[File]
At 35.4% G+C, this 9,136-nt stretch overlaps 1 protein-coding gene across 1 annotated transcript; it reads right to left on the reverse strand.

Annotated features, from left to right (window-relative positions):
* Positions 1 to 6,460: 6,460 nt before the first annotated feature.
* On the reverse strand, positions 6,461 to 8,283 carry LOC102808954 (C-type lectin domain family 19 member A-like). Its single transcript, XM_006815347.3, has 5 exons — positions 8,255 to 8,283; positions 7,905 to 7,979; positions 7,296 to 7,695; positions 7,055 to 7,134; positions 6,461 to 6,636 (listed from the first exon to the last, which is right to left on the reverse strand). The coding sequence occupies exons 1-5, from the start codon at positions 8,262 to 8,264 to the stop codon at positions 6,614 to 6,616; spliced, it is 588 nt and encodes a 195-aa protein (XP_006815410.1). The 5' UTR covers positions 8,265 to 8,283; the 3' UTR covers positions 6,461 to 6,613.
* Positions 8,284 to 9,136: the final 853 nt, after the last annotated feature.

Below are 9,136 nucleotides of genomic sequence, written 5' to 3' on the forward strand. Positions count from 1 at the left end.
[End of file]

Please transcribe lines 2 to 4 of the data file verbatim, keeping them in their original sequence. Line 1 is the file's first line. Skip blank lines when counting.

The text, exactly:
Annotated features, from left to right (window-relative positions):
* Positions 1 to 6,460: 6,460 nt before the first annotated feature.
* On the reverse strand, positions 6,461 to 8,283 carry LOC102808954 (C-type lectin domain family 19 member A-like). Its single transcript, XM_006815347.3, has 5 exons — positions 8,255 to 8,283; positions 7,905 to 7,979; positions 7,296 to 7,695; positions 7,055 to 7,134; positions 6,461 to 6,636 (listed from the first exon to the last, which is right to left on the reverse strand). The coding sequence occupies exons 1-5, from the start codon at positions 8,262 to 8,264 to the stop codon at positions 6,614 to 6,616; spliced, it is 588 nt and encodes a 195-aa protein (XP_006815410.1). The 5' UTR covers positions 8,265 to 8,283; the 3' UTR covers positions 6,461 to 6,613.